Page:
The simplest distinction here is the legal marriage. People of any religion or race can enter a legal marriage. It requires applying at a courthouse, and signing a contract. The contract of a legal marriage, and the laws surrounding it, establish ownership, next of kin, and tax filing status. These items are all the domain of the state, and thus the state provides this legal marriage contract.


Most people are familiar with religious marriage. In Christianity, marriage is viewed as sacred; it is an analogy for the relationship between the church and Christ, and for the relationships within the trinity. It is a covenant and, in some denominations, a sacrament. These items are all the domain of the church, and thus the church forms this covenant between two people.


There is yet a third distinction, that is very much related to the religious marriage. It is however more basic, and more inexorable. Jesus points out the metaphysical relationship between a married couple in the Sermon on the Mount. He says:

“It was said, ‘Whoever divorces his wife must give her a legal document.’ But I say to you that everyone who divorces his wife, except for immorality, makes her commit adultery, and whoever marries a divorced woman commits adultery.

—Mt 5:31-32, ESV

The first part of this quote, Jesus is referencing the religious precedent as well as acknowledging the legal aspect of marriage. He indicates that the religious practice was to dissolve marriage through legal means. He then goes on to state that even if this divorce went through, the couple would still, in reality, be married. The permanency of marriage is inexorable no matter what the state or the religious institution have to say about it. Otherwise, how could marriage to a divorced person be adultery? It could not.

So what?

Preston Yancey states in his blog (and correctly so) that matters of the church are strictly not in the domain of the state. Therefore, he continues, the state should have no right to define marriage, much less redefine it.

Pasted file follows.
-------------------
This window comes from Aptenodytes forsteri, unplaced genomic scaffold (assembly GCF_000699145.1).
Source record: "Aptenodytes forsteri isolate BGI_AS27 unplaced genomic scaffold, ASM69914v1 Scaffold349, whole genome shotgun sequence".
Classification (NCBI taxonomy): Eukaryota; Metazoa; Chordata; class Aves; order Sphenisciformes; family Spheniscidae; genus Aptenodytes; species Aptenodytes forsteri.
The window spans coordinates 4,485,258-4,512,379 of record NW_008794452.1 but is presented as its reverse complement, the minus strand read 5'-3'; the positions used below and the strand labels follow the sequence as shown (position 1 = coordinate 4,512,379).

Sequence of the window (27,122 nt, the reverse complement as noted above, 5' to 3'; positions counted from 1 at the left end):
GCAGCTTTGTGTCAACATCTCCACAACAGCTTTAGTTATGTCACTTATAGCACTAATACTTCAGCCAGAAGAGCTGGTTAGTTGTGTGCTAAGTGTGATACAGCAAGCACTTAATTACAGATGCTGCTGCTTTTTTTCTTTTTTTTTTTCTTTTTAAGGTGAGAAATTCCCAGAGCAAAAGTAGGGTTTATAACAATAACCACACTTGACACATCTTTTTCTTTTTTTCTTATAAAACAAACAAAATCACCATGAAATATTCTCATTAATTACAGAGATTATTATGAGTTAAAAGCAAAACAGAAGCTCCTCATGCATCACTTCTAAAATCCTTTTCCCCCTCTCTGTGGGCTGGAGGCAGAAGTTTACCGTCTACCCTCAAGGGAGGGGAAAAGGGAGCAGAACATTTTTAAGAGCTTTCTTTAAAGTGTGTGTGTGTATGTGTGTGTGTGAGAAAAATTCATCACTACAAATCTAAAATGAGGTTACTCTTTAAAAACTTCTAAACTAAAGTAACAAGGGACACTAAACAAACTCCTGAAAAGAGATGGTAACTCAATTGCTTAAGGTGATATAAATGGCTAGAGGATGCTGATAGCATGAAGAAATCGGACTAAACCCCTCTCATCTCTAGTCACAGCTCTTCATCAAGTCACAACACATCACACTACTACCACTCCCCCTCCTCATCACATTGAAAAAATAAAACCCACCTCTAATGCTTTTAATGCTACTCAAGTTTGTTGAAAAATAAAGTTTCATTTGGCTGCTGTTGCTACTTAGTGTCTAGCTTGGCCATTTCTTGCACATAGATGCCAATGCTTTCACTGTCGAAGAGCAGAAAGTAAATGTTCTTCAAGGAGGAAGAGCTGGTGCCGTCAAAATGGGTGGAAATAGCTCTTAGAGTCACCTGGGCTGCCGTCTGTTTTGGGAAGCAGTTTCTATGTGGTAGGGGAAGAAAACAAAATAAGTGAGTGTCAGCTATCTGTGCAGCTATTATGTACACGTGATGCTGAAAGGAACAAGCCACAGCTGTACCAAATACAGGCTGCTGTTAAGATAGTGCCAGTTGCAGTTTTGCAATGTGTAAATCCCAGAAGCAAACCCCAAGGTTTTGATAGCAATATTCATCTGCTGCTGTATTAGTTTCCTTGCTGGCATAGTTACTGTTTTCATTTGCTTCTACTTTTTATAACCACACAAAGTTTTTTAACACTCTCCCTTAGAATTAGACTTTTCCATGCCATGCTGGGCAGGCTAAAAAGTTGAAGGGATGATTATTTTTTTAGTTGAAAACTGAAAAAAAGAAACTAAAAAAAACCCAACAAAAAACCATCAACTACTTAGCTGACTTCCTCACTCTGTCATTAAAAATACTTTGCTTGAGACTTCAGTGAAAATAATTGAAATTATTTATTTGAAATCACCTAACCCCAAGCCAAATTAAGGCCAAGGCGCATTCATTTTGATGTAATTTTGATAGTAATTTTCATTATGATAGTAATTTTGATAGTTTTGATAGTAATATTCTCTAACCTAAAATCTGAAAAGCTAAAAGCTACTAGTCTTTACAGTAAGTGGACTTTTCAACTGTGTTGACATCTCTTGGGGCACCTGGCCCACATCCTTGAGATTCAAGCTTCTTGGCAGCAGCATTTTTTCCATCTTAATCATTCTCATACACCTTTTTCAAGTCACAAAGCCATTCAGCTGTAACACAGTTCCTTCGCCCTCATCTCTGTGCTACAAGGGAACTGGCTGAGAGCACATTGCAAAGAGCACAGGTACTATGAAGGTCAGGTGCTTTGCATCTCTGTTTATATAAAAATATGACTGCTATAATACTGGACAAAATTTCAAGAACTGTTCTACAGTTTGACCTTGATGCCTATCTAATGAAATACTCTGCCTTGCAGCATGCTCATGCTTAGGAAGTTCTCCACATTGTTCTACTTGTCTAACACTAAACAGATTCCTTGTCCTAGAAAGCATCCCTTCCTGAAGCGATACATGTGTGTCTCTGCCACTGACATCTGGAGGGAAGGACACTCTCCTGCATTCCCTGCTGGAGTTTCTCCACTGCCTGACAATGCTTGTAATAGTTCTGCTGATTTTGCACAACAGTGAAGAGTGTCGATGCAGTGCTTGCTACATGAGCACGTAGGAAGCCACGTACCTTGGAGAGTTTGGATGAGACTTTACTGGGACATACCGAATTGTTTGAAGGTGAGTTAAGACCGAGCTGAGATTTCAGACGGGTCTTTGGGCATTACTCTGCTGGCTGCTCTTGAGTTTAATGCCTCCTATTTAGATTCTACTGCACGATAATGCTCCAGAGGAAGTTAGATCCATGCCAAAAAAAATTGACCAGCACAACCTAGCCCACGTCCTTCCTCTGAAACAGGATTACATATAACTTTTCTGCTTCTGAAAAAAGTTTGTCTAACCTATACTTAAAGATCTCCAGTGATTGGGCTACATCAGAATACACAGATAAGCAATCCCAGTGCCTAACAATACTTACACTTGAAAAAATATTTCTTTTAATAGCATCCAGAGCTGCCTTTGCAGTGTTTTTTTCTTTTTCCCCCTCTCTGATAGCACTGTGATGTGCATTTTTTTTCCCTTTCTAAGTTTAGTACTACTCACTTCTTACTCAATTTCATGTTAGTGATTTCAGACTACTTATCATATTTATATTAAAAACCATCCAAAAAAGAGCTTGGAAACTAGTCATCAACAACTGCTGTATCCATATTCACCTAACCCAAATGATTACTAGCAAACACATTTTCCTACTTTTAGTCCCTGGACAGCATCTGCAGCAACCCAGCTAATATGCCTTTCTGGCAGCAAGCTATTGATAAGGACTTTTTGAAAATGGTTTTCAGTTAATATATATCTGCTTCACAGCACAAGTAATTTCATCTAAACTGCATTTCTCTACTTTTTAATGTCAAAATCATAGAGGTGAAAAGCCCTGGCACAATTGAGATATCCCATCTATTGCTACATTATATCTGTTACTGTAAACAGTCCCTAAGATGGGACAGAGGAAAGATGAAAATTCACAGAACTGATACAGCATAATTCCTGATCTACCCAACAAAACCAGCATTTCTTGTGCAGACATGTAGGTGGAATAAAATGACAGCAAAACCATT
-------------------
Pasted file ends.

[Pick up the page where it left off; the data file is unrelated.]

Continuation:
The problem here is that legal and religious marriage have been conflated. The state cannot (and should never attempt) to define the sacred covenant of marriage. But ONLY the state can define the terms of the contract determining property rights, next of kin, and tax status. This is reciprocally outside the domain of the church.

And what about metaphysical marriage? There is nothing we can do to change it. Only God could alter the reality of marriage. If the state defines legal marriage to include two men or two women, not only does this not require the church to change its definition (whatever it may be for a given denomination) but it cannot even come close to having any effect on whether or not the legal marriage exists metaphysically.*

*Denominations disagree on the definition of marriage because they disagree about the metaphysics. Philosophically, it is possible that every single church has an incorrect understanding of the metaphysics, and yet the metaphysics are still unaffected. I strongly suspect this may well be the case.

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The Cross and The Crucifix

Protestant churches display the Cross. Unlike the Crucifix, Jesus is not on the cross, because he was removed, buried and risen. It is an image of our hope and our forgiveness.

But I wish we could spend more time pondering the Crucifix. The gospel is good news, but it is also dark and horrifying. It is gruesome. Like much of life.